Sightings – July 2005

Coombe Hill (29 July, contributed by Robert Homan)

Single Curlew, Green Sandpiper and Snipe and 6, possibly 7, Little Egrets this afternoon.

GLS (27 July, contributed by Gordon Avery)

This afternoon there were 2 Green Sandpipers and an Oystercatcher, which is an unusual species here.

GLS (19 July, contributed by Gordon Avery)

6 young Shelduck and 6 young Tufted plus 3 females and a Green Sandpiper on the GLS pond today.

CWP(W) (16 July, contributed by Gareth Harris)

A male Lesser Emperor was seen at Lake 26 at 12.30 in association with Brown Hawkers, Emperor and Black Tailed Skimmers. This is a Wiltshire pit, but the location is only metres from the county boundary!

Cheltenham (15 July, contributed by Robert Homan)

A very welcome visitor to the garden moth trap in Swindon Lane was this Garden Tiger. Formerly a common species and certainly familiar from its “woolly bear” larvae, there is now some concern about the effects of climate change on the moth.

Lower Lode, Tewkesbury (14 July, contributed by Mike Smart)

A third Sand Martin ringing session on the banks of the Severn at Lower Lode increased the grand total of birds caught to 42, among them seven juveniles, so an estimate of 20-30 pairs nesting in the river bank seems reasonable. In addition, a couple of observations showed that the river clearly acts as a route for migrant waders: three Common Sandpipers were on the “beach” at the base of the bank, and two adult Dunlin, feeding very actively. There was also a Little Owl in the area.

Dymock Woods (13 July, contributed by Robert Homan)

The hot weather over the last few days has meant that insects are to the fore, while bird song has diminished. Seen today in the Dymock Woods area were 2 White Admirals and a good variety of other butterfly species including Brimstone, Comma, Gatekeeper, Meadow Brown and Ringlet.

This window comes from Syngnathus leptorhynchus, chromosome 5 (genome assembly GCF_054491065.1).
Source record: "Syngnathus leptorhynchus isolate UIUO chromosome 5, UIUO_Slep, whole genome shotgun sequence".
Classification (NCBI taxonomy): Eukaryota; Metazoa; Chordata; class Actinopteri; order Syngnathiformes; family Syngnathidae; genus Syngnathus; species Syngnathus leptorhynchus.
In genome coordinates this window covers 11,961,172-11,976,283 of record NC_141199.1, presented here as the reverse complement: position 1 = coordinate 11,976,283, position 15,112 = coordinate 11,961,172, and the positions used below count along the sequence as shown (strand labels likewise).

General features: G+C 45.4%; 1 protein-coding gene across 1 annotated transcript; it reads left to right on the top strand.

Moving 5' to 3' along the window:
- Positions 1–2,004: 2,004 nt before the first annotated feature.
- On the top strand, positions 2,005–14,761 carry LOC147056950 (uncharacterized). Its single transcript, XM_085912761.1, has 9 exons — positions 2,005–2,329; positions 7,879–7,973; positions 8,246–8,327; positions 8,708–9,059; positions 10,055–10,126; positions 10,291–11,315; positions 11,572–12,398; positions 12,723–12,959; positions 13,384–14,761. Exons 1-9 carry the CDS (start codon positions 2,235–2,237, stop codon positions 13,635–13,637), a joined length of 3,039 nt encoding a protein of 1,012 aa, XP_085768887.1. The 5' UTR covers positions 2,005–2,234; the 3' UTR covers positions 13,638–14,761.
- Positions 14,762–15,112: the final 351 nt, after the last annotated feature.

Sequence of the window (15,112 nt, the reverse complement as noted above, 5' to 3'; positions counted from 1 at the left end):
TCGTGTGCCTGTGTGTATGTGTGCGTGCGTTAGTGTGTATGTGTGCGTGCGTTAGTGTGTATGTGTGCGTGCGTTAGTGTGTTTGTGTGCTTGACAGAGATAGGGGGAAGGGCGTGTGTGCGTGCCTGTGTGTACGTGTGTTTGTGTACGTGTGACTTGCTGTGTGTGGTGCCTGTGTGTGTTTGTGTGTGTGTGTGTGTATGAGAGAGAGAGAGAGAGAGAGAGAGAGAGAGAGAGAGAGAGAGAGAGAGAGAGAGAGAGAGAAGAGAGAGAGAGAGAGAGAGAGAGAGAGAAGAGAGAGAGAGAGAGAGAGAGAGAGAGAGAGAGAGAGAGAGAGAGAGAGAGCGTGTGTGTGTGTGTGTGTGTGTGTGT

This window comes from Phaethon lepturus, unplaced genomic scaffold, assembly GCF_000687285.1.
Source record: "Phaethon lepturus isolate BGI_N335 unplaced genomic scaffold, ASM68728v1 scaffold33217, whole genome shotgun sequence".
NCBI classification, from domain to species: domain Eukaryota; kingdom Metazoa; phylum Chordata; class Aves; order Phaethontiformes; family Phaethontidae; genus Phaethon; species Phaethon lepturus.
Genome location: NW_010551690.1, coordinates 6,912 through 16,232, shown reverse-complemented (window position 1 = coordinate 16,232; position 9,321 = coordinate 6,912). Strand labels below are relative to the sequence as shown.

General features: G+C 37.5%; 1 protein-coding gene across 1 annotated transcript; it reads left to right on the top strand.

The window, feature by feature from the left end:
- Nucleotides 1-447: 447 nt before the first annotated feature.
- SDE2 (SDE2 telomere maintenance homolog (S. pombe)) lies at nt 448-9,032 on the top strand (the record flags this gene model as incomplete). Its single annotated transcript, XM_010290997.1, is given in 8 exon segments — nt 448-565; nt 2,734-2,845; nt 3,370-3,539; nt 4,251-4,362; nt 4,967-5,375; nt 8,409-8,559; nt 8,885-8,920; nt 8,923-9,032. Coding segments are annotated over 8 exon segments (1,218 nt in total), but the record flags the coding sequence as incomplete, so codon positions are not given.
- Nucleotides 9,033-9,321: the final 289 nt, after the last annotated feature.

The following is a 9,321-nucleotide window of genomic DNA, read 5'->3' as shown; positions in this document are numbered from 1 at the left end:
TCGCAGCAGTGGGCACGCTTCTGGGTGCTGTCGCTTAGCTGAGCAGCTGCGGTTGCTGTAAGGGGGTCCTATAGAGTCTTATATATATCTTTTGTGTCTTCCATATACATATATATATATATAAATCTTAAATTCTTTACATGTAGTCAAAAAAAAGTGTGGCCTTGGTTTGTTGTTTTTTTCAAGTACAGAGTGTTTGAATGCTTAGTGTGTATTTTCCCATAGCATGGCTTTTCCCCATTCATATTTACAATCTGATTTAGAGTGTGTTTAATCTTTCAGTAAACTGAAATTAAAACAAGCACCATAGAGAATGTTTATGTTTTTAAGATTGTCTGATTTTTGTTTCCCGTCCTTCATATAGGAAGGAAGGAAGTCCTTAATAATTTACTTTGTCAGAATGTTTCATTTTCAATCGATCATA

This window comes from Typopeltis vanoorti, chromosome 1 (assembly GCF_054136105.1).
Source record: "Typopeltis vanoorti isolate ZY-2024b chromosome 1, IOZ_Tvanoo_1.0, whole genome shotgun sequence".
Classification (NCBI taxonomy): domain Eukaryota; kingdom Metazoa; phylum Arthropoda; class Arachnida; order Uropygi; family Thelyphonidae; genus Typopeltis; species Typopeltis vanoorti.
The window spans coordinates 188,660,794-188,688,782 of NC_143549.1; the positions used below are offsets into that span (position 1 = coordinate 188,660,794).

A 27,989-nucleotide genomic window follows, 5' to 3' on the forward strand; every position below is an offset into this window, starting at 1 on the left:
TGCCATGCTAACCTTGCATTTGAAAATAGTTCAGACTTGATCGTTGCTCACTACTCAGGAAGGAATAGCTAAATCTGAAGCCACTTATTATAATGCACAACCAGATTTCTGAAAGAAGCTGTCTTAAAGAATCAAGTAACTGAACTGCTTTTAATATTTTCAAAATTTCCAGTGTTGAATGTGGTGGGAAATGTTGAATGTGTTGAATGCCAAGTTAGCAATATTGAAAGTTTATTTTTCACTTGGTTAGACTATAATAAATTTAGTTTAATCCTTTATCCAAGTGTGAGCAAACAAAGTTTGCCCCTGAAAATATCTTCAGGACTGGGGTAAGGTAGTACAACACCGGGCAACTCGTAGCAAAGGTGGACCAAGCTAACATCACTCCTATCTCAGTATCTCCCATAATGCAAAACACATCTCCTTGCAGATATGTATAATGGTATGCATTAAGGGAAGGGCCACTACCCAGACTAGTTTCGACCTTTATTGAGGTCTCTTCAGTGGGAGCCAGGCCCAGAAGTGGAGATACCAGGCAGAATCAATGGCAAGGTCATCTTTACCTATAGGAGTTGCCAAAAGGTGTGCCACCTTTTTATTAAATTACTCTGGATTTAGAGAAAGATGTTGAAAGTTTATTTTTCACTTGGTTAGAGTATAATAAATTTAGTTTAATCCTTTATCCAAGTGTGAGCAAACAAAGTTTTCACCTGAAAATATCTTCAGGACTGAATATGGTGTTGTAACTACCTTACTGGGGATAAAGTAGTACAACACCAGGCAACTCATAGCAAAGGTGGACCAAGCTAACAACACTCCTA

One of 2 White Admirals in Dymock Woods – this one was in Hay Wood in Gloucestershire. The other was close to the main car park in Queen’s Wood, just over the border in Herefordshire.

Severn Hams (12 July, contributed by Mike Smart)

At Coombe Hill today: 3 Little Egrets, a Tufted Duck, two Green Sandpipers and a Common Sandpiper; the last remaining pair of breeding Lapwings still have their chick which is almost full grown but not yet flying; in addition there is a flock of about 100 non-breeding Lapwings, undoubtedly birds which have arrived from elsewhere, and (like the Green Sandpiper and Common Sandpiper) a sign of return passage and the arrival of autumn.

On Sunday 10 July, good numbers of Sand Martins at three spots along the Severn: about 20 round Haw Bridge, (with at least one pair nesting in a drainpipe emptying into the river!), another dozen at the colony just north of Haw Bridge, and about forty round the colony at Lower Lode; in the evening Mervyn Greening and I had a ringing session at Lower Lode and caught 32 birds, including several juveniles, so there are probably more birds present than you would think from looking at birds flying about. No Hobby on 10 July, but we did see two Oystercatchers flying down river. People who know the river fish better than I do confirm that the big fish we saw jumping in late June must have been salmon, moving up the river to spawn.

Throughout much of the Severn Hams, hay making is almost complete; I have a nasty suspicion that production of young Curlews has been disastrously low. In most places, the adults have left the breeding fields and there are very few places indeed where adults are making the usual alarm calls when there are young about. I have only heard of one young Curlew seen by haymakers, on 7 July, a young one that was a week short of being able to fly. This seems to me to be about the right date for young Curlews; I don’t believe that they had a good season and simply finished early; they have either been hit by early haymaking or by predators (crows, gulls and foxes).

In the meadows during hay-making there has been a phonomenal number of Meadow Brown butterflies this year.

The GWT Coombe Hill Biodiversity Challenge, over the weekend of 2/3 July, had the aim of recording 500 species (all species combined – invetebrates, birds, and flowers) and seems to have reached its target easily: the last figure heard was 538 species, with several species of insect as yet unidentified.

Here are 2 of the species seen: Emperor Moth larva (top) and Peacock butterfly larva (above)

Coombe Hill Meadows (10 July, contributed by Andy Jayne)

In the afternoon there was a juvenile Water Rail in front of the Long Pool hide at 16:50hrs; this is quite a rare breeding bird in the county. Also in the area were 6 Teal, male Sparrowhawk, 40 Lapwing, 2 Curlew, 2 (adult & juvenile) Tawny Owl and 3 Lesser Whitethroats.

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